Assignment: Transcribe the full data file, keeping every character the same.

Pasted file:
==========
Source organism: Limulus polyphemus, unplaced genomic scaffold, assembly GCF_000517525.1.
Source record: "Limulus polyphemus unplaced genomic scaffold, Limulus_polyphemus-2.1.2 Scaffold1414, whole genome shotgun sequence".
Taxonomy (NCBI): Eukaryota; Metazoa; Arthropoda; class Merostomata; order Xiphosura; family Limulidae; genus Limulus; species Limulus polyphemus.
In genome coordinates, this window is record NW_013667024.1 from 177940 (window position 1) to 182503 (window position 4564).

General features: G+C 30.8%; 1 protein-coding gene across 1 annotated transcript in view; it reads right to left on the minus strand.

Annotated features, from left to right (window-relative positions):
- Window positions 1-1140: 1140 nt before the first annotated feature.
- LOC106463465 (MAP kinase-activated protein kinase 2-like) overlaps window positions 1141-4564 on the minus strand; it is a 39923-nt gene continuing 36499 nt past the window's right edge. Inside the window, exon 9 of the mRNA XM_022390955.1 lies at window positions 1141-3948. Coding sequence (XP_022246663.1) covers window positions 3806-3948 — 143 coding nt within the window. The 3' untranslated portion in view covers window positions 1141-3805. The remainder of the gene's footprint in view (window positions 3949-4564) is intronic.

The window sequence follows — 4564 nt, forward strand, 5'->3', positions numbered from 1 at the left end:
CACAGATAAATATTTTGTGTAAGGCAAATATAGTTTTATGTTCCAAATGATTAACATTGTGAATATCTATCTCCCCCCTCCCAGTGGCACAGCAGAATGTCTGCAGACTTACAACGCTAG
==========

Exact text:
Source organism: Limulus polyphemus, unplaced genomic scaffold, assembly GCF_000517525.1.
Source record: "Limulus polyphemus unplaced genomic scaffold, Limulus_polyphemus-2.1.2 Scaffold1414, whole genome shotgun sequence".
Taxonomy (NCBI): Eukaryota; Metazoa; Arthropoda; class Merostomata; order Xiphosura; family Limulidae; genus Limulus; species Limulus polyphemus.
In genome coordinates, this window is record NW_013667024.1 from 177940 (window position 1) to 182503 (window position 4564).

General features: G+C 30.8%; 1 protein-coding gene across 1 annotated transcript in view; it reads right to left on the minus strand.

Annotated features, from left to right (window-relative positions):
- Window positions 1-1140: 1140 nt before the first annotated feature.
- LOC106463465 (MAP kinase-activated protein kinase 2-like) overlaps window positions 1141-4564 on the minus strand; it is a 39923-nt gene continuing 36499 nt past the window's right edge. Inside the window, exon 9 of the mRNA XM_022390955.1 lies at window positions 1141-3948. Coding sequence (XP_022246663.1) covers window positions 3806-3948 — 143 coding nt within the window. The 3' untranslated portion in view covers window positions 1141-3805. The remainder of the gene's footprint in view (window positions 3949-4564) is intronic.

The window sequence follows — 4564 nt, forward strand, 5'->3', positions numbered from 1 at the left end:
CACAGATAAATATTTTGTGTAAGGCAAATATAGTTTTATGTTCCAAATGATTAACATTGTGAATATCTATCTCCCCCCTCCCAGTGGCACAGCAGAATGTCTGCAGACTTACAACGCTAG